Diamonds, Gemstones, Gold, Platinum, Pearls. Have it all and Save 30-50% at alle' Fine Jewelry.
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Diamonds are formed between 75 and 120 miles (120 and 200 kilometers) below the surface of the earth. Made up of pure carbon, which crystallized under intense heat and pressure within the earth, diamonds were delivered to the surface by volcanic eruption.
Throughout history, diamonds have been a symbol of love and adornment. Like the people who wear them, no two diamonds are alike. When shopping for diamond jewelry, considerations of cut, color, clarity and carat weight - known as the "4C's" - will guide you to a diamond's quality and value.
In addition to the traditional brilliant round, diamonds come in a number of shapes. In fact there are many shapes of diamonds: some of the most popular are: Pear, Square or Princess, Heart, Marquise, Emerald and Oval, just to name a few.
A diamond's weight is the easiest of its characteristics to measure. The word "carat" originates from a natural unit of weight, namely the seed of the "carob" tree. The pods of the carob, or locust tree, contain seeds which are remarkably consistent in weight. These carob seeds were used by the early gem traders to weigh their diamonds. Today, the system has been standardized and one carat was fixed at one-fifth of a gram.
A 1 carat diamond used to equal the weight of a carob seed, but today the carat is a metric weight of 0.2 grams, or 1/42 of a standard ounce. Each carat is divided into 100 points.
|Examples:||a quarter carat = 25 points, written 0.25 ct.|
a half a carat = 50 points, written 0.50 ct.
Most diamonds contain tiny identifying marks called "inclusions." The fewer and smaller the inclusions, the less likely they will interfere with the stone's beauty.
Like a finger print, every diamonds is unique. This could be due to minute traces of other minerals trapped in the diamonds during its formation. The number, color, nature, size and position of any inclusion determines the clarity of a diamonds.
The fewer the inclusions, the rarer it will be graded, and the more light it will reflect, thus making it more valuable. It is rare to find a diamond that has no inclusions, the closer to flawless the diamond is the greater the value. IF through SI encompass 50% of all gem-quality diamonds. The following chart shows the abbreviations and the definitions:
|CLARITY GRADING SCALE|
|VVS1||Very, Very Slightly Included|
|VVS2||Very, Very Small Inclusions|
|VS1||Very Slightly Included|
|VS2||Very Small Inclusions|
|I3||Very Noticeable Inclusions|
Diamonds come in many colors, but the overwhelming majority sold in the jewelry industry range from near colorless to very light yellow or brown. There are even colors called "fancy colors" such as pinks, blue, reds and even greens.
The best color in today. s market for a diamond (unless a fancy color) is the lack of color. It is the diamonds that is totally colorless that allows white light to pass through it, dispersed as rainbows of color.
Most diamonds look colorless, but there are many subtle shade differences and the closer a diamond is to having no color the more valuable it becomes. D through G colors are the most valuable compared to N through Z colors, the least desirable. During the diamond. s formation, in the extreme heat and pressure, traces of elements such as nitrogen and boron could have been incorporated into the diamond. s structure. It is these traces that give color - or lack of it.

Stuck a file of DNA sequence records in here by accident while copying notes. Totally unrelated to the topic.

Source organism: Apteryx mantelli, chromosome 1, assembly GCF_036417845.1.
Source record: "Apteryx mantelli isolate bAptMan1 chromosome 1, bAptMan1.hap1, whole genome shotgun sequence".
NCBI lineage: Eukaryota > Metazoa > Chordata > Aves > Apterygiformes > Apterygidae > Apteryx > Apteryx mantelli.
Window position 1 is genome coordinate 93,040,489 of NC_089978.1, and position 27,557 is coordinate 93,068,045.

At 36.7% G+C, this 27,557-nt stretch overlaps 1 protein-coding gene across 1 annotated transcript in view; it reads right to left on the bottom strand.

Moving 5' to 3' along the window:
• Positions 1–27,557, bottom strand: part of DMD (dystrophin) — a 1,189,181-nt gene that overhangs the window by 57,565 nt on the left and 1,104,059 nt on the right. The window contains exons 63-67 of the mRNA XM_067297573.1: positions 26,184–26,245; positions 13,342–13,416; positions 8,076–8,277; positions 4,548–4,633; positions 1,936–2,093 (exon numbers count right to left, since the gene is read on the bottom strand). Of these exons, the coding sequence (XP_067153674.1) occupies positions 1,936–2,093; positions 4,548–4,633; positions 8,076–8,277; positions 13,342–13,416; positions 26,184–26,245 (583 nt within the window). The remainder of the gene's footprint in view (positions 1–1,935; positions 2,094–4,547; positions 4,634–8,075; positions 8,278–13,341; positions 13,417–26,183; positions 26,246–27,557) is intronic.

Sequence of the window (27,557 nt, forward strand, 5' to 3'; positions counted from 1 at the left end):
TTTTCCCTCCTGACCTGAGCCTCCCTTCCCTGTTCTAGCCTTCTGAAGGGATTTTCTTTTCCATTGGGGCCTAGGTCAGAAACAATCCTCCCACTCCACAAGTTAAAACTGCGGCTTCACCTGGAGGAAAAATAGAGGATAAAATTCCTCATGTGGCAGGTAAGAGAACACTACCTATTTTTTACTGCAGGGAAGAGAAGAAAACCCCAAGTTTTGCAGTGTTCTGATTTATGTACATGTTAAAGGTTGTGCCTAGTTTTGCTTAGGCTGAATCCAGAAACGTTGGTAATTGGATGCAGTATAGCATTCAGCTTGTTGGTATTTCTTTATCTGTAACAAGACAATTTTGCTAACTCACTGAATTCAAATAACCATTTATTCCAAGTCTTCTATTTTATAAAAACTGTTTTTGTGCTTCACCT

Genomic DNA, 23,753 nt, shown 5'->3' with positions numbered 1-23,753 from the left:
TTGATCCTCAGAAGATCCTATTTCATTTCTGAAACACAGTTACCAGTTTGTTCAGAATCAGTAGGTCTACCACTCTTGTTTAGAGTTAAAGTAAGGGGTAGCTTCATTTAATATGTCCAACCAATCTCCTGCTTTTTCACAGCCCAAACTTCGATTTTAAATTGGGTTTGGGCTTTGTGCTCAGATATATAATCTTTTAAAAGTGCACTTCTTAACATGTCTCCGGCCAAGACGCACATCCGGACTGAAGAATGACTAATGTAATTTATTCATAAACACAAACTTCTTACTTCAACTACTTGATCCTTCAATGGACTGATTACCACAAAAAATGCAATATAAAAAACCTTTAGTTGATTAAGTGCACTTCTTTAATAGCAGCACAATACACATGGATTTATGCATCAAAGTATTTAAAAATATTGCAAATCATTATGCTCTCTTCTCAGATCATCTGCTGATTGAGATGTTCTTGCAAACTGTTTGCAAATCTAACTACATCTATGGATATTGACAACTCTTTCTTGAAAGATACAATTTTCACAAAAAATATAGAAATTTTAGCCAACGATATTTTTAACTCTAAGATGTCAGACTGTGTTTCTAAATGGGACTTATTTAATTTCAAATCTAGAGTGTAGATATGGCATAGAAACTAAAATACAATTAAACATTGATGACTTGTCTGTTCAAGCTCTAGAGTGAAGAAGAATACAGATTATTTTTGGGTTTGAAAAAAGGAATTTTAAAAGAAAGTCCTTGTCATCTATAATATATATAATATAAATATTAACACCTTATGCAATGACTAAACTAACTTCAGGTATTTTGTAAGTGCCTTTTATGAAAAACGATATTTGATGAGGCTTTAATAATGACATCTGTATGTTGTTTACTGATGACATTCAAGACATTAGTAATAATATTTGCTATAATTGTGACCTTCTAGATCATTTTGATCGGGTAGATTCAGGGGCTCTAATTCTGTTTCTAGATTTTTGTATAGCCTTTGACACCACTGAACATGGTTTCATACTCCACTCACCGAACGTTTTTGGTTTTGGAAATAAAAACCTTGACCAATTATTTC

The following chart shows the color grading groups broken out by definitions:
|COLOR GRADING SCALE|
|VERY LIGHT YELLOW||N|
Many confuse cut with the shape of a diamond. The shape you select such as round, pear, marquise, oval, etc. is a matter of individual taste, and today your choice is only limited by your imagination. Cutting and polishing determines the amount of light reflected. Most round (shape), brilliant (cut) diamonds have 58 carefully angled flat surfaces, called facets.
The way a diamond is cut and polished is very important. It is the precision of the cut that dictates the maximum amount of light the diamond will reflect and refract. The closer a diamond is cut to ideal proportions, the greater will be its brilliance, sparkle and fire.
There are many shapes and sizes of diamonds. Whatever the shape or size, the cut is the only human element. A diamond cut to good proportions will have more value than one that is not. The cut quality directly influences the brilliance and fire that make diamonds uniquely beautiful. In addition, quality of the cut affects the diamond. s beauty in relation to the diamond. s durability and practicality for use in jewelry.
When a diamond is cut too shallow, light escapes before it can be reflected one way. If the cut is too deep, light also escapes through an opposite direction. When a diamond is cut to good proportions, light is reflected from one facet to another and then dispersed through the top of the stone.
Now that you know more about diamonds and the "4C's", the easier it will be to make your selection in our store. Should you have additional questions and would like to speak with a jeweler, call us Monday - Friday 9.00am-6:00pm (Eastern Time) at (800) 310-4441.
ABOUT GEMSTONES AND PEARLS
allé Fine Jewelry will not sell synthetic or lab created gemstones. Most natural colored gemstones are treated or enhanced to intensify color, diminish imperfections or improve durability. The following are examples of the most commonly used and accepted treatments for different types of colored gemstones.